The ACRL Framework Advisory Board (FAB) has launched of the ACRL Framework for Information Literacy Toolkit. It takes the form of a free LibGuide and is focused around four "modules": Finding Time to Engage the Framework, The Framework’s Structure, Foundations of the Framework, and Strategies for Using the Framework. They say that "A fifth module, Collaboration and Conversations with the Framework, is currently in development." Each of these sections has: Guided Reading Activity, Discussion Prompts, Activities, Key Concepts, Key Readings, and some also have Handouts. They say that "Librarians can use the ACRL Framework Toolkit resources in a variety of ways: for their individual professional development needs; to form a community of practice with their colleagues around the Framework and information literacy; and to develop workshops and professional development opportunities in their libraries and also for local, regional, and state-level events and conferences." Go to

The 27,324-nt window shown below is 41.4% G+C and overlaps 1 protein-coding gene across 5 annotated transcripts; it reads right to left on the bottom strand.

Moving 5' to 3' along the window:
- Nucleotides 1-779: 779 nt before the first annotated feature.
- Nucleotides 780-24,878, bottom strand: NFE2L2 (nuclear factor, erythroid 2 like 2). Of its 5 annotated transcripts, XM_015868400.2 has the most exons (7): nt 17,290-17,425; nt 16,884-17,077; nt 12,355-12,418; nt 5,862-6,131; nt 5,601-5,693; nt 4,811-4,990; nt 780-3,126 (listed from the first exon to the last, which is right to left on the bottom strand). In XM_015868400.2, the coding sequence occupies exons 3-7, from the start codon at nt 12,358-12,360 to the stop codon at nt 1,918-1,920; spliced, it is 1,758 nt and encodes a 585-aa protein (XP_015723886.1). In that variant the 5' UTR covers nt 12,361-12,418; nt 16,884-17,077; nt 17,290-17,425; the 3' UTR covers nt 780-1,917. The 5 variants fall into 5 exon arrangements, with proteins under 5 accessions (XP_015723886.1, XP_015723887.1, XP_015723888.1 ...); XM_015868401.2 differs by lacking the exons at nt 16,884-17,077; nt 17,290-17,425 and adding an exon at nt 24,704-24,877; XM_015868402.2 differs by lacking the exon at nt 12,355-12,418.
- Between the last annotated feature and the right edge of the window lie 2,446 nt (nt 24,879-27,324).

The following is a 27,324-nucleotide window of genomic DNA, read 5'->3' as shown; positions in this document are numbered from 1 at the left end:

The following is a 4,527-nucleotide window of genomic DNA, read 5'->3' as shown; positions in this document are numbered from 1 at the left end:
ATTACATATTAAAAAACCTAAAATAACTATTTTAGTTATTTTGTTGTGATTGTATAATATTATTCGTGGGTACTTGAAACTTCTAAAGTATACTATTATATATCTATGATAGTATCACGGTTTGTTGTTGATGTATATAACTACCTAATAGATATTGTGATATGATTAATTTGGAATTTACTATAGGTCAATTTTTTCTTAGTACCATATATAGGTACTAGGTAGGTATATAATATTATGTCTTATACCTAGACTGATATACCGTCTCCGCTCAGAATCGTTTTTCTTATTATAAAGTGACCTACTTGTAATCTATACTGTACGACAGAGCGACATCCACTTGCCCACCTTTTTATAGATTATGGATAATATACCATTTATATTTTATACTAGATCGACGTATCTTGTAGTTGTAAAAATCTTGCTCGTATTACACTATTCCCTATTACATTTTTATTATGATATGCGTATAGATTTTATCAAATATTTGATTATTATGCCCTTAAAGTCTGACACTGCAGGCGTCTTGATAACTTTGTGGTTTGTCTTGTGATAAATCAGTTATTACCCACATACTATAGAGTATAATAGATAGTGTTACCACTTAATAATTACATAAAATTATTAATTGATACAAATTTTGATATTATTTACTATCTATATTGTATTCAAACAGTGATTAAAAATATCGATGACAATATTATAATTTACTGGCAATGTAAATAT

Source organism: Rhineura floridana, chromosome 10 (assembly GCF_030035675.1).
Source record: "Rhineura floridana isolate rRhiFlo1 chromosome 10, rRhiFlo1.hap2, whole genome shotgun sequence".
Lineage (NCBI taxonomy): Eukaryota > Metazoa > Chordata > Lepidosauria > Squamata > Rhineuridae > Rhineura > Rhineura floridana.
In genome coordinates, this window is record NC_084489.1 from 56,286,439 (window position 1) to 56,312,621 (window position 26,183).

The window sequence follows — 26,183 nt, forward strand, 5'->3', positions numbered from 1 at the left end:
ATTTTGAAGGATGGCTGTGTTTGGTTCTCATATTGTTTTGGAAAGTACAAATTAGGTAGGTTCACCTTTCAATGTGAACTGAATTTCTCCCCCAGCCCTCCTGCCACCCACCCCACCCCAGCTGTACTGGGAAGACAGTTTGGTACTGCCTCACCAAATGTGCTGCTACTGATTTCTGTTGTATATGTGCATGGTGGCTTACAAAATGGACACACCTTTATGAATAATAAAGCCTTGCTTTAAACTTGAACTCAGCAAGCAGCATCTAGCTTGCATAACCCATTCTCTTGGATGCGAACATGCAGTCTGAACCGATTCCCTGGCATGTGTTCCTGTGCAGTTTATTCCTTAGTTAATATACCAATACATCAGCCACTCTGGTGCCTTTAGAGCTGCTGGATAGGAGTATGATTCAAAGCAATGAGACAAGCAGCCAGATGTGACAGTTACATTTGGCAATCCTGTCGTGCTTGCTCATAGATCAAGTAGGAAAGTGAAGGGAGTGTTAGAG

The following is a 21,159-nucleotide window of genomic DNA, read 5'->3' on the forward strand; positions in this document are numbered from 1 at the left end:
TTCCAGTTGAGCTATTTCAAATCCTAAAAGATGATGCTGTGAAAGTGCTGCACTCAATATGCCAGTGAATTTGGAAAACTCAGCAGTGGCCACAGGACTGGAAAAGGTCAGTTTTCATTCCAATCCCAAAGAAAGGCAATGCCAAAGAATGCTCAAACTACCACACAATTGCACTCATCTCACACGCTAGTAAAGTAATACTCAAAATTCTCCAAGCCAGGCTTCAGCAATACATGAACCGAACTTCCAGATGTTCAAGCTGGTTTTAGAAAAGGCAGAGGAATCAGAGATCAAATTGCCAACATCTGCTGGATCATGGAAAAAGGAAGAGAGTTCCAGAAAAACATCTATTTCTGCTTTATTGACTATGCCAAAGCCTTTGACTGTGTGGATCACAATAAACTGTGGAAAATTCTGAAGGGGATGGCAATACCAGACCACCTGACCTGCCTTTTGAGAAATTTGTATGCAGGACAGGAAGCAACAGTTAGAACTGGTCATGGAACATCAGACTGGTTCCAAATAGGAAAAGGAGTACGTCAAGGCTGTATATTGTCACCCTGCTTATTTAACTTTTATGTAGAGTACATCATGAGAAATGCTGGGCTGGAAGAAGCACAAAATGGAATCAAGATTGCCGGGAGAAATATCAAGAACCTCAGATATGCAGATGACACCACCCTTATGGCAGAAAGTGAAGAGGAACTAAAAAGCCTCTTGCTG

http://acrl.libguides.com/framework/toolkit
Photo by Sheila Webber: bowl and jewellery, June 2017

Saturday, June 17, 2017

Christine Bruce: Building information and learning experiences through partnerships

The AMICAL Consortium held its 2017 annual meeting and conference on 17–20 May at the American College of Thessaloniki, Greece with the theme of Centering on learning: Partnerships and professional development among librarians, faculty and technologists. There are videos and presentations available, and in particular I will highlight the keynote from Christine Bruce: Building information and learning experiences through partnerships (embedded below). Another talk very relevant to this blog was Interdisciplinarity, co-teaching, and information literacy from Elena Berg, Antonio Lopez, Linda Martz and Michael Stoepel